5. Other Factors
In addition to the § 5K1.1 factors, the Court must consider any other relevant factors in determining whether and to what extent a reduction is warranted. As the Court noted, Maes has already received a substantially reduced sentence because of his cooperation with the Government. Exposed to a sentence of Life, Maes benefitted from a binding plea agreement that capped his sentence at 240 months. That potential sentence was reduced by an additional 30% reduction at the time of sentencing for his substantial assistance to the Government in the prosecution of his pimp co-conspirators, particularly in the trial of Terrance Williams and Eric Hayes where Maes was undoubtedly an essential witness. As such, granting the Government's second requested reduction would amount to almost 50% of Maes's agreed upon maximum sentence of 240 months.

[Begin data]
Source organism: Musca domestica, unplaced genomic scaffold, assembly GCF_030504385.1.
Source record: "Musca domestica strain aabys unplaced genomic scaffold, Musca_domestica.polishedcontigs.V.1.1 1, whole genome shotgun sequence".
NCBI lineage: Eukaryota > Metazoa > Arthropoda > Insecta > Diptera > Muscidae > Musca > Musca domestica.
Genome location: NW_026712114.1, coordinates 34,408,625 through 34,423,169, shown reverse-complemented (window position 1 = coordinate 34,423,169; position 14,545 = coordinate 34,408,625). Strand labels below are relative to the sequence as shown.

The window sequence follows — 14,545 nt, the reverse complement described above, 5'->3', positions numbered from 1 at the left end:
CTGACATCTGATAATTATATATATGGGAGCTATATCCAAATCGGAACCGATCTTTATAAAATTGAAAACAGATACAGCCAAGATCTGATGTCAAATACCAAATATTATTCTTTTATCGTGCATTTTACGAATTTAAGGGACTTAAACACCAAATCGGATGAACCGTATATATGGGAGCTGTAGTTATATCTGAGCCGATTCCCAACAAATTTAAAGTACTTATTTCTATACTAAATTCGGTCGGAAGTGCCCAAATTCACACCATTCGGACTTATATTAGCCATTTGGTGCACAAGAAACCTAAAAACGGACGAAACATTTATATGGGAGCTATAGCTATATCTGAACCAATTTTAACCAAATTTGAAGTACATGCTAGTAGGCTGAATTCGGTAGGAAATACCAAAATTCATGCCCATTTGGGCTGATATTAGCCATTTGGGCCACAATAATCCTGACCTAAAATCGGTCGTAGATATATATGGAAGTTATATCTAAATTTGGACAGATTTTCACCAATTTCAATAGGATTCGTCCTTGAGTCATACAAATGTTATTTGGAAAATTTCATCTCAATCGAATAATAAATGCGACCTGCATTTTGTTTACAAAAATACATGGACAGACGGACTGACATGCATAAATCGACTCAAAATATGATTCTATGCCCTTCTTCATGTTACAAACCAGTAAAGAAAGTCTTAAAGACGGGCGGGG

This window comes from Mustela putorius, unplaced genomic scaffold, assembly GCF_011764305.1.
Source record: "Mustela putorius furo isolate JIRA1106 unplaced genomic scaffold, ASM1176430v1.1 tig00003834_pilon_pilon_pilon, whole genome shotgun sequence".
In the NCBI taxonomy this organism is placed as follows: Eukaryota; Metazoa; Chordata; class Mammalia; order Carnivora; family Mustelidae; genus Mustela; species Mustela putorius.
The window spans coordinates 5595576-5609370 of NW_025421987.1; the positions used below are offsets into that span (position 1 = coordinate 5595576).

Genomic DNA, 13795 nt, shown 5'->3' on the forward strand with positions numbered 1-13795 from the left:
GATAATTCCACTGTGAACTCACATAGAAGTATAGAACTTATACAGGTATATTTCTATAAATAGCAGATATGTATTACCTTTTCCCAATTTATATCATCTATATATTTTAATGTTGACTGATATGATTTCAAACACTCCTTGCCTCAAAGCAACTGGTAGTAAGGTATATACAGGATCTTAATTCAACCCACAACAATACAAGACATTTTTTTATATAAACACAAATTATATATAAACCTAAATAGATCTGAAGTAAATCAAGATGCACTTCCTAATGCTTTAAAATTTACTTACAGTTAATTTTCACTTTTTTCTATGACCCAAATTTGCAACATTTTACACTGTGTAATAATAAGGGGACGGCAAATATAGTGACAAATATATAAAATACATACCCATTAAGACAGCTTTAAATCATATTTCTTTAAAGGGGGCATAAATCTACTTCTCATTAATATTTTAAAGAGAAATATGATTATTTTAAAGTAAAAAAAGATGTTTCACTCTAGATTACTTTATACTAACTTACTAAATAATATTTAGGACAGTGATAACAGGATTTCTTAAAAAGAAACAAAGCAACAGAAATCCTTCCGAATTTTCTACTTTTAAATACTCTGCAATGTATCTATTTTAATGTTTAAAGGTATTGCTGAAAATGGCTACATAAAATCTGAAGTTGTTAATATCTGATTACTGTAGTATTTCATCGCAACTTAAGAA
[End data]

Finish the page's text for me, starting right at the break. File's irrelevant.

While recognizing the significance of Maes's cooperation, in conjunction with the very large reduction, the Court cannot ignore the serious and violent nature of Maes's offense. As the Court noted at Maes's sentencing, it is difficult to imagine a greater offense against the community. Maes's violence towards the victims of the conspiracy is particularly egregious; he inflicted serious injury with weapons such as bamboo sticks and metal clothes hangers, coercing the women to meet his expectations and comply with his rules. He also associated and organized with the other pimps in the conspiracy who employed similar tactics. As such, the nature and circumstances of the offense are grave, and the Court must consider the seriousness of the crime and impact on Maes's victims in assessing the requested sentence reduction.